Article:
For reasons that go beyond Monheit’s resume, Riddle says the singer is the perfect performer to give the series a reboot. Friday night’s concert will have a “nontraditional,” cabaret feel, Riddle says, and he was looking for a musician who could share stories, deconstruct songs and engage the audience in an entertaining way. (Other vocalists on the series include stage performer Avery Sommers, June 28-29, and opera star Leona Mitchell, Oct. 25-26.)
“What draws me to an artist is, basically, honesty,” Riddle says. “Everything about what Jane presents is real, it’s honest, not a facade.”
The marketing flier for this weekend’s performances touts the opportunity to meet an “icon” of jazz, which ellicits an honest laugh from Monheit.
“I crack up laughing when I read something calling me ‘the sensuous jazz chanteuse,’ ” says the singer, whose album covers do not hide her sultry side. “Have these people met me? Most of the time, I feel like a big dork 9-year-old.”
Monheit has adventurous tastes when it comes to her recordings, ranging from past covers of songs by pop artists such as Fiona Apple (“Slow Like Honey”) and Corinne Bailey Rae (“Like a Star”) to her new album’s treatment of the Beatles (“The Long and Winding Road”) and the “Sesame Street” classic “Sing.” But make no mistake: Monheit’s heart is in the Great American Songbook, and she is a serious student of jazz vocalism.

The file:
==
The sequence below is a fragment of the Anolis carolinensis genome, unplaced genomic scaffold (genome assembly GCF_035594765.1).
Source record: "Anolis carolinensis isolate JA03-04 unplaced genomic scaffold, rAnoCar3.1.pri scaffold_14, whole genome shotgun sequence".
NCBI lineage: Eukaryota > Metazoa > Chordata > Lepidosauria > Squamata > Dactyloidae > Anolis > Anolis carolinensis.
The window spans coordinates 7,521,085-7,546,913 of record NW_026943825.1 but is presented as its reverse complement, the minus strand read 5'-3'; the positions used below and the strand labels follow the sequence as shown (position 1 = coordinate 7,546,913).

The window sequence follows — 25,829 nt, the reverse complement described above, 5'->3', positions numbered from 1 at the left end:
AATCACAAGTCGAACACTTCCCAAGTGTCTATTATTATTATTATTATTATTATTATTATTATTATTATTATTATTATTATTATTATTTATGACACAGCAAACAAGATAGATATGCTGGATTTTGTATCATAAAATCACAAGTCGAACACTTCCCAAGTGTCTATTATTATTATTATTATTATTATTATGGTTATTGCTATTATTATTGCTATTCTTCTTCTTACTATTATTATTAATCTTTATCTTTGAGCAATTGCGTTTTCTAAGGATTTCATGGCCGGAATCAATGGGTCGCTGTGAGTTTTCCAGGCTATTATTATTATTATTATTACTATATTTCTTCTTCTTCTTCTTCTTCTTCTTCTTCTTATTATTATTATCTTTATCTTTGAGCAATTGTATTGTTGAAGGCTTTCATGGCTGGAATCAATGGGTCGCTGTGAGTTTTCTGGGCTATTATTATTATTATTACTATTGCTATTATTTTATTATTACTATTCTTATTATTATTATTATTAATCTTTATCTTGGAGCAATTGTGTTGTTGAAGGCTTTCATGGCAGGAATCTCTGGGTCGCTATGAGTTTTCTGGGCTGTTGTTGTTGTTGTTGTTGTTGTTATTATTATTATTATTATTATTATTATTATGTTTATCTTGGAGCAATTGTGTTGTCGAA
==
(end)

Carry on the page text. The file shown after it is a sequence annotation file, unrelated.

As the young singers will learn on Saturday morning, it is performers with a fearless commitment to personal expression that provided a role model for Monheit. Singers such as Sarah Vaughan and Judy Garland (“so underappreciated, Judy could really swing”) performed with an authenticity that cannot be simulated, she says.
“Sarah Vaughan was important to me, because she was able to sing and improvise, which everyone must do. But she did it with a full instrument, a full voice,” Monheit says. “There is no such thing as sounding ‘jazzy.’ It’s either there or it isn’t.”
Perhaps fittingly, Monheit’s entire weekend will have an improvisational feel to it. She’ll create a set list about an hour before Friday evening’s performance in the Horvitz Auditorium, which will feature Monheit alone onstage with longtime pianist and arranger Michael Kanan. The duet format is something she and Kanan (“the big brother I never had”) have fun with.
“It doesn’t matter if it’s a 1,000-seat hall or a 100-seat room, I want the audience to feel the same way. I’ll be cracking jokes, being myself. The duo shows are very special for us,” Monheit says.
The unpredictable nature of Saturday morning’s master class is also appealing for Monheit. Kanan will again be the accompanist as Monheit performs, chats and works with individual vocal students in front of the audience.
“I love working with other singers, especially young ones,” she says. “What we have found is that there are many fine, incredible talents all over. It’s a great joy to be able to work with them.”
IF YOU GO
When: 7:30 p.m. Friday and 10 a.m.-noon Saturday
Where: Horvitz Auditorium at the Museum of Art, Fort Lauderdale, 1 E. Las Olas. Blvd.
Cost: $60 Friday, $20 Saturday (students and educators free). $85 VIP includes admission to both and meet-and-greet champagne reception with Monheit.
Contact: MOAFL.org, 954-262-0249 or firstname.lastname@example.org
Photo: Timothy Saccenti